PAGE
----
Communications satellite. Launch delayed from mid-March. After the Ariane third stage reached geostationary transfer orbit, JCSAT 8 separated, followed by the Mini-Spelda adapter, followed by Astra 3A. Astra 3A was a Boeing BSS-376HP, with a mass of 1495 kg full and about 750 kg empty. It joined Luxembourg-based SES Astra's fleet. As of 2007 Mar 9 located at 153.96E drifting at 0.004W degrees per day.
Communications satellite. Launch delayed from mid-March. JCSAT 8 was a Boeing BSS-601 with a launch mass of 2600 kg and a dry mass around 1200 kg. It was to be used by Japan Satellite to replace JCSAT 2. As of 2007 Mar 10 located at 24.29E drifting at 0.020W degrees per day.
Launch delayed from July 2001 and May 28, June 2 and 9, 2002. The Galaxy 3C satellite was launched from the Odyssey floating launch platform at its standard 154W 0N location. The Zenit second stage and the DM third stage with payload entered a -2160 x 195 km suborbital trajectory at 2248:10. At about 2252 UTC the DM stage entered a 180 x 393 km x 0 deg parking orbit. A second burn of the DM at 2324 to 2330 UTC put Galaxy 3C in a 358 x 41440 km x 0.02 deg transfer orbit This was a record low inclination for a geostationary transfer orbit. The satellite's R-4D apogee engine was to put the Boeing BSS-702 satellite in geostationary orbit. The satellite was the first 702 model to use extra solar panels instead of the solar concentrators which ran into fogging problems on the earlier 702 flights. As of 2007 Mar 10 located at 95.06W drifting at 0.007W degrees per day.
Delayed from October 29, November 21 and 23. The third and final Advanced Tracking and Data Relay Satellite satellite separated from the Centaur upper stage 30 minutes after launch. This completed the $800 million, three satellite contract. Last launch of the Atlas 2A booster. Flight delayed from October 29, November 21 and 23. As of 2007 Mar 10 located at 40.92W drifting at 0.012E degrees per day.
Delayed from May 28, 2002, and January 13, February 5, and April 11, 2003. AsiaSat 4 was designed to provide broadcast, telecommunications and broadband multimedia services to the Asia Pacific region, and direct-to-home broadcast servic-es to Hong Kong, from its orbital position of 122 deg É East longitude.The satellite generated up to 9,600 watts using two sun-tracking four-panel solar wings covered with triple-junction gallium arsenide solar cells. AsiaSat 4 was to operate in C-band and Ku-band. The satellite carried 28 active transponders with six spares in C-band, powered by 55-watt traveling-wave tube amplifiers (TWTAs), and 20 active transponders with four spares in Ku-band, powered by 140-watt TWTAs. The C-band payload was designed to offer pan-Asian coverage, similar to AsiaSat 3S, also a 601HP model. The Ku-band payload provided high power, and spot beams for selected areas in either the Fixed Satellite Service frequency band or in the Broadcast Satellite Service frequency band. As of 2007 Mar 10 located at 122.23E drifting at 0.011W degrees per day.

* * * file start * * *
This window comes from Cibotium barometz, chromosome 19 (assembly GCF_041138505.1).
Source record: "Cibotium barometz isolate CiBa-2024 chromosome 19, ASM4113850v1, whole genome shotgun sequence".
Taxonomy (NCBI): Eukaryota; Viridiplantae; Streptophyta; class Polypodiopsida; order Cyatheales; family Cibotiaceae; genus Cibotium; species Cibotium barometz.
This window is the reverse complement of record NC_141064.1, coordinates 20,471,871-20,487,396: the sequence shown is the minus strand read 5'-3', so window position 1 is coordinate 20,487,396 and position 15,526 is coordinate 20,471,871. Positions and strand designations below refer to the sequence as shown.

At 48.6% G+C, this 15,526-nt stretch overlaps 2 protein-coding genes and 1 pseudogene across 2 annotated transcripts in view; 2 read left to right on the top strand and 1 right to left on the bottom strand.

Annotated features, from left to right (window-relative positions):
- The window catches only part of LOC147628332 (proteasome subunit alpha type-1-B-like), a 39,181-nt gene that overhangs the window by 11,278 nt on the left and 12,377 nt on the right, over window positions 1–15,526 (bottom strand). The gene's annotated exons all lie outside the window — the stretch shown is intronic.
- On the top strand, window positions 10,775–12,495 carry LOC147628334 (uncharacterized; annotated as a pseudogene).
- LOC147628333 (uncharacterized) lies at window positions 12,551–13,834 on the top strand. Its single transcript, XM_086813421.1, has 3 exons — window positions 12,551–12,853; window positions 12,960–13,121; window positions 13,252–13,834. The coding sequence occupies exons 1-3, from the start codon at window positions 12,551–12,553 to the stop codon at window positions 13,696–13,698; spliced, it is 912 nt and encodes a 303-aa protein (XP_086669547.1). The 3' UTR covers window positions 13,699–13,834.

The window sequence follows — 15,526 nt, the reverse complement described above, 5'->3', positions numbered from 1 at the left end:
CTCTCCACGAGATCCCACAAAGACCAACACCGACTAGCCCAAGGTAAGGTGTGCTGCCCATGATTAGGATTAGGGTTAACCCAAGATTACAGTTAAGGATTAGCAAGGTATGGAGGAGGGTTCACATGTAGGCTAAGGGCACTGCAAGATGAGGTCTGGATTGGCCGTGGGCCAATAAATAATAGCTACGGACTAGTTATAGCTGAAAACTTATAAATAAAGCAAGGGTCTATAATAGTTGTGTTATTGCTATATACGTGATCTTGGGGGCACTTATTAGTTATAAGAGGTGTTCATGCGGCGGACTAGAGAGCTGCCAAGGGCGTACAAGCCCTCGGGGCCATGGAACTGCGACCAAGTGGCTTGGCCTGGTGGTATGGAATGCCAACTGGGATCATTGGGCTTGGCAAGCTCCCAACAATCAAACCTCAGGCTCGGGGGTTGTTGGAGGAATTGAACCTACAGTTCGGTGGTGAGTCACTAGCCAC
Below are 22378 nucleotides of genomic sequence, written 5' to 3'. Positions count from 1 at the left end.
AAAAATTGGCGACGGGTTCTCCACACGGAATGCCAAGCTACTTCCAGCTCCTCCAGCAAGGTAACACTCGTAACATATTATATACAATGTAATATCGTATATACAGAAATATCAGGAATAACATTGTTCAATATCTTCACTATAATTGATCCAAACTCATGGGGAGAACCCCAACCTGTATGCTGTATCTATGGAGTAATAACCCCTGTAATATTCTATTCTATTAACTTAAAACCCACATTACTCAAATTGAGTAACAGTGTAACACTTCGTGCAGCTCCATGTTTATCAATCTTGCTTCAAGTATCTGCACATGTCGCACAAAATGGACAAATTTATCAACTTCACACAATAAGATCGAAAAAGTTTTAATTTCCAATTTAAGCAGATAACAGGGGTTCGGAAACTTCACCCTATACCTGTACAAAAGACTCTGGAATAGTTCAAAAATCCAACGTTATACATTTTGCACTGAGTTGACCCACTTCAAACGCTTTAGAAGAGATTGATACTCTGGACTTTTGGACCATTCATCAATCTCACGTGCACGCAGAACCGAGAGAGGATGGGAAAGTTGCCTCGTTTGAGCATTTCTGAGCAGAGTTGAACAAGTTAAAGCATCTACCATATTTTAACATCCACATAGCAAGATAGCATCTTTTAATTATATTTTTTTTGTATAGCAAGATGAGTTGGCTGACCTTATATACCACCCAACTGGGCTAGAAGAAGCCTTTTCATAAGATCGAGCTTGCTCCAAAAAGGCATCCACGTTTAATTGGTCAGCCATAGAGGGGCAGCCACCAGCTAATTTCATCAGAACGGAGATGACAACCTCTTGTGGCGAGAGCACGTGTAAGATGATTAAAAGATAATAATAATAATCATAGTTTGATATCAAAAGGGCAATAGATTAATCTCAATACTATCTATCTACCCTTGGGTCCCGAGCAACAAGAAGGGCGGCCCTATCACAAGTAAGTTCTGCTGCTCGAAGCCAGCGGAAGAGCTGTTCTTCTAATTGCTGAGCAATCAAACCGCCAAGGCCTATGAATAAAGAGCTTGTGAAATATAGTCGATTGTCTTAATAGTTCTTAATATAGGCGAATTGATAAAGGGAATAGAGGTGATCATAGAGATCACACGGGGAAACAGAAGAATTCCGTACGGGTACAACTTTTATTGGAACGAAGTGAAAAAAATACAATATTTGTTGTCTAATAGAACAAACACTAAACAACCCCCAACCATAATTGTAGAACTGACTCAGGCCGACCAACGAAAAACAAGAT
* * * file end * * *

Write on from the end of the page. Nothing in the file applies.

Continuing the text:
Heaviest total commercial GTO payload to that date. Qualification flight for the Ariane 5 EC-A version. Launch delayed from June 25 due to launch vehicle problems. Spaceway 2 launch delayed from April for problems with the satellite. As of 2007 Mar 10 located at 99.24W drifting at 0.010W degrees per day.
The platform was designed to survive such an explosion, but the flame deflector was blown off and the blast doors unhinged. The launch platform was towed back to Long Beach for repairs. The time required to repair the platform and the investigation to determine and fix the cause would certainly impact the 2007 Zenit-3SL and Zenit-2 launch schedules, probably forcing customers to be diverted to other boosters. NSS-8 was to have been placed at a 57º East orbital position to satisfy demand in the Indian Ocean region with 56 C-band and 36 Ku-band transponders. NSS-703, with an expected end-of-life in 2009, would have to continue in service until a replacement was built and launched.